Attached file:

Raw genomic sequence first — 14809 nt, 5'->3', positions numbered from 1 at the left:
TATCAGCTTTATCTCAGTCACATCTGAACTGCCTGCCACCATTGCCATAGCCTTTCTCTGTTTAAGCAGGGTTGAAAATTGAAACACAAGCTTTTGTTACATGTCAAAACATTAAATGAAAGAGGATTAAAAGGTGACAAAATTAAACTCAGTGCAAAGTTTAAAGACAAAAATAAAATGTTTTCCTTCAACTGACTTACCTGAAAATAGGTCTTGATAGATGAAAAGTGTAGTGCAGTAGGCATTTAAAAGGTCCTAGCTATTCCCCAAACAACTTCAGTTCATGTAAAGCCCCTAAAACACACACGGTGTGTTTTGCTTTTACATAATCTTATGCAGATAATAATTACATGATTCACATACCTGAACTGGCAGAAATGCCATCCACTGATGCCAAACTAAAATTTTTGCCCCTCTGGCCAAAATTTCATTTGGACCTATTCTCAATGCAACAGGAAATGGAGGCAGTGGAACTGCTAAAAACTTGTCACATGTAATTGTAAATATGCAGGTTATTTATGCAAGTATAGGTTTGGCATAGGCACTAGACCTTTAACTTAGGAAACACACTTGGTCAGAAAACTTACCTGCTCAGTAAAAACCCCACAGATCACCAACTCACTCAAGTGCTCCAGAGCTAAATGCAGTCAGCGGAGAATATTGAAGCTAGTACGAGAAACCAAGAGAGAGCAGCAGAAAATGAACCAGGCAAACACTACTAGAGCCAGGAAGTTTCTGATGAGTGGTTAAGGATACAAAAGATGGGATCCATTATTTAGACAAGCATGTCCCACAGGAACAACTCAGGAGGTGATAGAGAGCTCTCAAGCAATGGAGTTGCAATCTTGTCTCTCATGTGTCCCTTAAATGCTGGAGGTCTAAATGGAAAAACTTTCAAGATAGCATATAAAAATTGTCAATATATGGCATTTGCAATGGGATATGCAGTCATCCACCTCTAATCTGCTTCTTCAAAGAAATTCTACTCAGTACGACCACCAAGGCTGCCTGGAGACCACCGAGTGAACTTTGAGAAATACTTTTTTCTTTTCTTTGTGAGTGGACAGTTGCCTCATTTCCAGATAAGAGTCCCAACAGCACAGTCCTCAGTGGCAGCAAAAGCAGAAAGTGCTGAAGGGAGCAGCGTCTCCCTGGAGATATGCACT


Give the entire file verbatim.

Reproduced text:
Raw genomic sequence first — 14809 nt, 5'->3', positions numbered from 1 at the left:
TATCAGCTTTATCTCAGTCACATCTGAACTGCCTGCCACCATTGCCATAGCCTTTCTCTGTTTAAGCAGGGTTGAAAATTGAAACACAAGCTTTTGTTACATGTCAAAACATTAAATGAAAGAGGATTAAAAGGTGACAAAATTAAACTCAGTGCAAAGTTTAAAGACAAAAATAAAATGTTTTCCTTCAACTGACTTACCTGAAAATAGGTCTTGATAGATGAAAAGTGTAGTGCAGTAGGCATTTAAAAGGTCCTAGCTATTCCCCAAACAACTTCAGTTCATGTAAAGCCCCTAAAACACACACGGTGTGTTTTGCTTTTACATAATCTTATGCAGATAATAATTACATGATTCACATACCTGAACTGGCAGAAATGCCATCCACTGATGCCAAACTAAAATTTTTGCCCCTCTGGCCAAAATTTCATTTGGACCTATTCTCAATGCAACAGGAAATGGAGGCAGTGGAACTGCTAAAAACTTGTCACATGTAATTGTAAATATGCAGGTTATTTATGCAAGTATAGGTTTGGCATAGGCACTAGACCTTTAACTTAGGAAACACACTTGGTCAGAAAACTTACCTGCTCAGTAAAAACCCCACAGATCACCAACTCACTCAAGTGCTCCAGAGCTAAATGCAGTCAGCGGAGAATATTGAAGCTAGTACGAGAAACCAAGAGAGAGCAGCAGAAAATGAACCAGGCAAACACTACTAGAGCCAGGAAGTTTCTGATGAGTGGTTAAGGATACAAAAGATGGGATCCATTATTTAGACAAGCATGTCCCACAGGAACAACTCAGGAGGTGATAGAGAGCTCTCAAGCAATGGAGTTGCAATCTTGTCTCTCATGTGTCCCTTAAATGCTGGAGGTCTAAATGGAAAAACTTTCAAGATAGCATATAAAAATTGTCAATATATGGCATTTGCAATGGGATATGCAGTCATCCACCTCTAATCTGCTTCTTCAAAGAAATTCTACTCAGTACGACCACCAAGGCTGCCTGGAGACCACCGAGTGAACTTTGAGAAATACTTTTTTCTTTTCTTTGTGAGTGGACAGTTGCCTCATTTCCAGATAAGAGTCCCAACAGCACAGTCCTCAGTGGCAGCAAAAGCAGAAAGTGCTGAAGGGAGCAGCGTCTCCCTGGAGATATGCACT